We have seen many ups and downs in power sector during the current five year plan period. But record capacity addition in solar photovoltaic power projects is a surprising development.
In just one year, India’s installed SPV capacity has risen from 22 MW to 143 MW and is expected to extend up to 400 MW within next one year. The number of projects is continually growing and India’s pipeline is expanding explosively. By 2014, India is expected to have 14.5 GW of installed solar PV capacity. Some experts have predicted that this base will hit 33.4 GW by 2022.
Installed grid connected renewable power generation capacity of India has reached 21.12 GW. This is more than 11% of the total installed capacity base of the country. The demand for power has been increasing in India due to the growth in the Country’s economy. Over the last 10 years, energy and peak demand shortage averaged around 10.3% and 12.9% respectively. In meeting this growing demand, renewable energy is playing an ever increasing role.
The availability of abundant solar energy has prompted policy makers of the country to frame favorable policies and regulations to develop the solar energy resources. India has today only around 42 grid interactive solar photovoltaic power plants with aggregate capacity of around 143.5 MW, that generate around 240 million units of electricity in a year, in sharp contrast to the estimated potential of 50,000 MW. Most of the existing capacity today is off-grid and for standalone applications in lighting, telecommunication, small power requirements, battery charging, water heating, cooking etc.
Under the JNNSM scheme of MNRE, NVVN Phase I, Batch II bidding results shows that there will be addition of near about 350 MW of Solar PV within next one year if all of the selected projects are executed successfully. The present central and state policies for Solar Energy is developing favorable conditions and various new business models are emerging which reinforce the exponential market growth for solar projects. The current opportunities are attracting intense excitement from entrepreneurs and investors to be a part of the solar growth story of India. However, these opportunities are not without challenges. There are various types of contractual structures and financing mechanisms to contend with. Technologies, business models and market dynamics are evolving. The success or failure of solar projects depends not only on getting units installed, but learning how to financially structure projects.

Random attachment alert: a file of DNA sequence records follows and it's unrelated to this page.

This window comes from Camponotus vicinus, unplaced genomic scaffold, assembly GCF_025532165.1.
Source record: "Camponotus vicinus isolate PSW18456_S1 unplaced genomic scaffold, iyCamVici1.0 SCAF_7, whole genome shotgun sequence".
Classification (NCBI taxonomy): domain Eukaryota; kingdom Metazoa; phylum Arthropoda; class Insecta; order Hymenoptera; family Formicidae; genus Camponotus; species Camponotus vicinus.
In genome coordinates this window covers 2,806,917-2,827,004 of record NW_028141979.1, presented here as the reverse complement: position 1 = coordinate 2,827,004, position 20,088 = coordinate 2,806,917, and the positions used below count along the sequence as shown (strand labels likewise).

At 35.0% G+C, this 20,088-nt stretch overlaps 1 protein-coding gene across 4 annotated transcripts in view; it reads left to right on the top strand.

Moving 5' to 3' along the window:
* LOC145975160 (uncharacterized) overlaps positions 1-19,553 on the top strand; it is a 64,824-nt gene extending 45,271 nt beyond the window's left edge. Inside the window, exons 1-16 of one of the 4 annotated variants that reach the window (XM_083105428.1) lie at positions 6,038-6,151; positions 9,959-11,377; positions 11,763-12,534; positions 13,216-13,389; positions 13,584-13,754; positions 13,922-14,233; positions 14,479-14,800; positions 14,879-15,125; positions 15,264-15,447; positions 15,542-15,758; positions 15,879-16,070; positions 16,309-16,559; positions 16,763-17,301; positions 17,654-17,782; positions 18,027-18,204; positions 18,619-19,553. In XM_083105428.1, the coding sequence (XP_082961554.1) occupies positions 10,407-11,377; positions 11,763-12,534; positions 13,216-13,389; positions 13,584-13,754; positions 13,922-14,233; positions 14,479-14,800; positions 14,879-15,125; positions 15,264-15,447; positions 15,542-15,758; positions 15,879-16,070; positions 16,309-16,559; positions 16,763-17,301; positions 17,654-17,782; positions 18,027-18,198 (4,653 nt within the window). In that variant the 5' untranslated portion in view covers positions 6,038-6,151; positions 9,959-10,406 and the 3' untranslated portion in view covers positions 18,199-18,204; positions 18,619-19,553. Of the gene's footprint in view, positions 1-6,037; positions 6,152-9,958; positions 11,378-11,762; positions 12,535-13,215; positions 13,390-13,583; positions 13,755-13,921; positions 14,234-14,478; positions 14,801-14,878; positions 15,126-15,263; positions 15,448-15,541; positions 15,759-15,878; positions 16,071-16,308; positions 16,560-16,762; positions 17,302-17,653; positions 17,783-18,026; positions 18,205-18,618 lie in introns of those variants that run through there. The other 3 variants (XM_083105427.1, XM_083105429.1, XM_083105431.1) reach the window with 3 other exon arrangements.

However the worsening of the already existing issues for gas and coal based power developer has left a black mark on the sector’s performance. The uncertainties with regard to availability of coal and gas, the two major fuels for power generation have become a major concern for project developers who are now in a dilemma over the viability of power projects. India plans to add nearly 235 GW (1 GW = 1000MW) of thermal capacity addition till the end of the 15th plan period. To fuel this increased capacity addition keeping in mind the current shortages, a well defined path for development needs to be taken which will incorporate a multi dimensional approach.
In such a scenario looking at the past precedents, the risks associated for the developer especially in the case of fuel sourcing is too high. Nearly all other major activities of setting up a power plant depend on the finalisation of a firm fuel linkage or captive allocation (in the case of coal). Multiple projects in the country have been stalled primarily because of non-availability of fuel, both coal and gas.In such a scenario of scarcity, sourcing of fuel from abroad has become a major alternative for developers. More and more developers are now opting for sourcing fuel from abroad for power generation. Even CEA has in the case
of coal recommended blending of imported coal for power plants. However this has brought in a question mark on the viability of running both old and upcoming power plants at increased costs with no assurance of the recovery of costs incurred. The country needs to have adequate infrastructure in place to support such imports along with a deeper understanding of the risks associated with using imported fuel. Despite increased focus on alternate sources such as renewable energy sources, coal and gas together will continue to dominate India’s power generation portfolio in the coming decades as well. In such a scenario a question rises on the sustainability of the ideal fuel mix for power which is best, as well as the affect on the future development of the sector? Further will sourcing of fuel from abroad be a viable option in a resource rich country like India?